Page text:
Maayong hapon kaninyong tanan. It is a pleasure to be back here in the “Queen City” of the South, renowned for its hospitality and warmth and the angelic voices of its people. Only a month ago, on October 8, I visited Cebu to speak at the 13th Human Life International Asia-Pacific Congress on Faith, Life, and Family, held at the Parklane International Hotel.
I was visited during the conference by the justices of the Court of Appeals and it was then that plans for this marker-laying ceremony were discussed. Upon arrival in Manila, I had the matter placed on the agenda and requested the Court to act on it. Fortunately, the Court en banc’s approval was issued immediately on October 10, 2006.
A Building for CA Cebu
As you may be aware, the dream to build a modern and distinguished Court of Appeals building to cater to our Visayan compatriots was started in 2004. On December 4 of that year, my esteemed predecessor, then Chief Justice Hilario G. Davide Jr., issued Administrative Circular No. 61-2004. Appropriated from the 20 percent allocation for equipment and facilities of the Judiciary Development Fund (JDF) was the sum of P80 million — P40 million each for the CA buildings in Cebu City and Cagayan de Oro City. This appropriation was approved and confirmed by the Court en banc in a resolution dated December 14, 2004.
The original appropriation of P40 million for the Cebu CA building was later increased to P70 million in December 2005, prompting changes in the design and specifications of the structure. Consequently, plans for early construction had to be shelved. In the meantime, the CA here in Cebu has had to occupy a rented building.
While the revised Terms of Reference for the Cebu project were being drawn up, we were happy to note a number of welcome developments. Upon the suggestions of Chief Justice Davide and court officials, other facilities including an auditorium and an area for the Regional Court Administrator’s Office (RCAO) have been incorporated into the project design. The revised TOR also offers better features and amenities for the Cebu CA building, which will occupy a floor area of around 3,650 square meters.
For its part, the provincial government of Cebu was generous enough to donate to the judiciary this more than 2,000 square meter piece of land for the permanent site of the CA Cebu building. The property was transferred formally to the Supreme Court last year. Thus, in a very special way we thank the Province of Cebu for its generosity and support.
I am delighted to report that the revised TOR for the Cebu CA building was finally approved by the Court en banc on October 10, 2006, two days after my last visit to this city. Thus, the construction is expected to begin very soon.
A Most Historic Date for Cebu Court of Appeals
This marker-laying ceremony is therefore a historic event for the Court of Appeals in Cebu. It is especially gratifying because it brings to fruition the efforts initiated by Chief Justice Davide, the commitment of the present leadership of the Supreme Court, and the generous support of the provincial government of Cebu. Moreover, it brings us a step closer to our objective of delivering enhanced public service through a more accessible judiciary. Indeed, bringing the Court of Appeals closer to the people, a vision that was begun in 1996 through Republic Act 8246, has now become a reality.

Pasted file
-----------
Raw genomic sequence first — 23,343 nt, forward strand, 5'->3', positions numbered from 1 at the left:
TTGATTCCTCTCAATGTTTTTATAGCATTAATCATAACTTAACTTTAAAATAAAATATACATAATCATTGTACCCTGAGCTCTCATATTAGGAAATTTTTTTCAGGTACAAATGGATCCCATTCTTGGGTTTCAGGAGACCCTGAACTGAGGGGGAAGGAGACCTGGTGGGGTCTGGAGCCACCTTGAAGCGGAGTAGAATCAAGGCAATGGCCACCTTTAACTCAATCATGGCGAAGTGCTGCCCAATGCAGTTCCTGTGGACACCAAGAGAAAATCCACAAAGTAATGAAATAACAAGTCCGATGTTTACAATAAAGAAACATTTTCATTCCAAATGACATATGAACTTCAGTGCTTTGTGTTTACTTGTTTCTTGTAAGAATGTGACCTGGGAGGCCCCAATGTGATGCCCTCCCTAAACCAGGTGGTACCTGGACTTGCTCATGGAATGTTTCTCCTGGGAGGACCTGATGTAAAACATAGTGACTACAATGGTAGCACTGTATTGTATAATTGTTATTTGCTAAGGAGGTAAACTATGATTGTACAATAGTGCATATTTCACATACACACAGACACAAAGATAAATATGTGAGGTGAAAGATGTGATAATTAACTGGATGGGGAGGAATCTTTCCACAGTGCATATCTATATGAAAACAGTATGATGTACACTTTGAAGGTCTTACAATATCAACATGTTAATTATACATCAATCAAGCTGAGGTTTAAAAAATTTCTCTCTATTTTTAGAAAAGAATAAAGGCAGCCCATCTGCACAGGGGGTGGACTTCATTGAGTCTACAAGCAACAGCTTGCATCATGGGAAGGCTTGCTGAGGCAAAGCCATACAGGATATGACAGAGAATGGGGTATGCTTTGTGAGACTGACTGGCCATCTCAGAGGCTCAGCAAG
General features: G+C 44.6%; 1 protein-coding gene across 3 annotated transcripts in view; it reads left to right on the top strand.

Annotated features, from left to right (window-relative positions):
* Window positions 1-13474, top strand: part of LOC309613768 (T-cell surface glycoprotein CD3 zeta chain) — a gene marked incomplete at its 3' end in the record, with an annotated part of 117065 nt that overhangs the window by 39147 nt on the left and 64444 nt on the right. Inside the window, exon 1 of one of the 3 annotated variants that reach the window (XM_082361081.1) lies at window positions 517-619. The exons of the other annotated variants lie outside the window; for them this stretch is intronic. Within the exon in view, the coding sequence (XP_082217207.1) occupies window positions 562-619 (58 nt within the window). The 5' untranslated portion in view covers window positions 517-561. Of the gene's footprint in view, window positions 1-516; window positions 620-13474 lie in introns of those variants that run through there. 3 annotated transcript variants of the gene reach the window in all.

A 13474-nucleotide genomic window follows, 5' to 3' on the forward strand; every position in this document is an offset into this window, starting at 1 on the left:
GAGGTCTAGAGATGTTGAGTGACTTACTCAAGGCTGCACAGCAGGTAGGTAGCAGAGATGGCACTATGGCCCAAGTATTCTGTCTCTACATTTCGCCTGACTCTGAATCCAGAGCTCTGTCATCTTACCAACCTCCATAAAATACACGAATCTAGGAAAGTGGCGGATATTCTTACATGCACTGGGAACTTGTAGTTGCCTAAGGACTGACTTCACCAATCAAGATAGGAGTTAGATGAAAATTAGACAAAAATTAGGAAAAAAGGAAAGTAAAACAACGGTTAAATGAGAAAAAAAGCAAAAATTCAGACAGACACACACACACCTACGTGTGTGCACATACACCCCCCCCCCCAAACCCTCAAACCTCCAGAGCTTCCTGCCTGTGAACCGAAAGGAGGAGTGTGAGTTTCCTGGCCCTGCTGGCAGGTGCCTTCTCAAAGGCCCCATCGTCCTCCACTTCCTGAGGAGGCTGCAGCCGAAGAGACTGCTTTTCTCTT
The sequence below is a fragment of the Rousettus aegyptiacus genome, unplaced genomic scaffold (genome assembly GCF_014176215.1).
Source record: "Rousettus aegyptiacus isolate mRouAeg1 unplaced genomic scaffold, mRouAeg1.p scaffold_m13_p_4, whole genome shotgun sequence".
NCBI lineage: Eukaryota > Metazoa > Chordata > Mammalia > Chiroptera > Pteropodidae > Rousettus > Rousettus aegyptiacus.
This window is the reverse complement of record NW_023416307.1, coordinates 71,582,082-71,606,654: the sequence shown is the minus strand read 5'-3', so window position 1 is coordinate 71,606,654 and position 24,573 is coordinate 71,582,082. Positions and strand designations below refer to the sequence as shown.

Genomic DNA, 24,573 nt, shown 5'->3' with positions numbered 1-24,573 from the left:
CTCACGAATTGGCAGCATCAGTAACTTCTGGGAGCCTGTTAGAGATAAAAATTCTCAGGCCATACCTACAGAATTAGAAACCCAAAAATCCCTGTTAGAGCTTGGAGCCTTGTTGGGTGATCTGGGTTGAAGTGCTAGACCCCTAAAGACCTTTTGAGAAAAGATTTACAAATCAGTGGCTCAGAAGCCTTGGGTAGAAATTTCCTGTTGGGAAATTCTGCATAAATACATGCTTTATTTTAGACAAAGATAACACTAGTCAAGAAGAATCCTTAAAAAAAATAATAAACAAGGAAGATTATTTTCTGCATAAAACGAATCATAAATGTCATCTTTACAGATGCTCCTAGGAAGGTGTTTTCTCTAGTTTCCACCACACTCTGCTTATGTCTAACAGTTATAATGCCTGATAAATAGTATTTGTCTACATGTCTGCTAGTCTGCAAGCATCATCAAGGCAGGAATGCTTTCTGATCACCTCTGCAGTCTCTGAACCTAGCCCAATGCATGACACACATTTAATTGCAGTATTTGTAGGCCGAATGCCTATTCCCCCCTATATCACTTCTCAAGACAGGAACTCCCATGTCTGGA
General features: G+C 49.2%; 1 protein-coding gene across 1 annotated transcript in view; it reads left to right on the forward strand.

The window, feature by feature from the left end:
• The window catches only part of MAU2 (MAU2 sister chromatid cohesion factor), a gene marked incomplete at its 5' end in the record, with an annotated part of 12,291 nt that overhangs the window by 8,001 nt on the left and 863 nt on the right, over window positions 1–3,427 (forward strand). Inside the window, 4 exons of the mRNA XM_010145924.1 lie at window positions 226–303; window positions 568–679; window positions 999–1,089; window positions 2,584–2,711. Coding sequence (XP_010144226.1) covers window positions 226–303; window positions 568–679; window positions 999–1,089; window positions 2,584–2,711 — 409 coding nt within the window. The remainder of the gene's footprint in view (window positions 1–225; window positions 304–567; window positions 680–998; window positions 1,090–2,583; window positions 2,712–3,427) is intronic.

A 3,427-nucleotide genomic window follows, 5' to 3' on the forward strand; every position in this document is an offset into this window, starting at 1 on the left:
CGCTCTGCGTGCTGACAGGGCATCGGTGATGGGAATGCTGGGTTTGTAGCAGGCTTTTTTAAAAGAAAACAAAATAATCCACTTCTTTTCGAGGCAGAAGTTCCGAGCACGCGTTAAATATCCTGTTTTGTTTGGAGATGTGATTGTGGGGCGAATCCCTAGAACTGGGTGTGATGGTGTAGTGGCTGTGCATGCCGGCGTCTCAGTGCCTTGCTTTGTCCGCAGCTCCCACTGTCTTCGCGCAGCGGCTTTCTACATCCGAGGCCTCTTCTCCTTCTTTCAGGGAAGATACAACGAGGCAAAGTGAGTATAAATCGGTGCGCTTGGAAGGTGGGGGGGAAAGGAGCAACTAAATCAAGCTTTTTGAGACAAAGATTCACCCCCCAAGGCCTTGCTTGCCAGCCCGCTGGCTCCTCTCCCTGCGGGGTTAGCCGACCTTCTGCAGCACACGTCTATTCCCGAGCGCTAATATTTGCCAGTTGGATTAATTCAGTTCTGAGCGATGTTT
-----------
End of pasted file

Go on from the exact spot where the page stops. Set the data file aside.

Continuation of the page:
I am reminded of an equally significant event in history. On April 14, 1521, the advent of Christianity in these islands was ushered in by Cebu, when King Humabon and his wife, Queen Juana, received the sacrament of baptism. In much the same way, we are once again making Cebu a gateway, this time to the judiciary. You can say that in 1521, Cebu helped spread the faith; in 2006, it facilitated access to justice. Thus, this occasion should be a source of special pride to all Cebuanos!
The laying of this marker for the future Court of Appeals building also reminds me of how we, in the judiciary, have assiduously planted the seeds of judicial reforms through the Action Program for Judicial Reform. Initiated in the year 2000 by my illustrious predecessor Chief Justice Hilario G. Davide Jr., the APJR stands as a testament to our earnest desire to give our people the public service they want and deserve. For this reason, the construction of a Court of Appeals building in Central Philippines marks another achievement of the APJR.
Improving the Workplace
In the early 1990s, the Supreme Court started computerizing its administrative, personnel and financial processes. Lately, we have also embarked upon the building of model electronic courts in selected areas, as a preview to a future nationwide courtroom construction program. This program has been launched in the cities of Angeles, Cagayan de Oro and, of course, in your very own city of Lapu-lapu.
I am happy to report that the groundbreaking ceremonies for the Hall of Justice in Angeles City were held just last month, on October 12, 2006. Later today at 5:00 pm, we will have a topping-off ceremony for the Hall of Justice in Lapu-lapu City. Soon also, the old Government Service Insurance System (GSIS) building, located on Arroceros Street in Manila, will be rehabilitated for its eventual conversion into a modern Hall of Justice for Manila trial courts.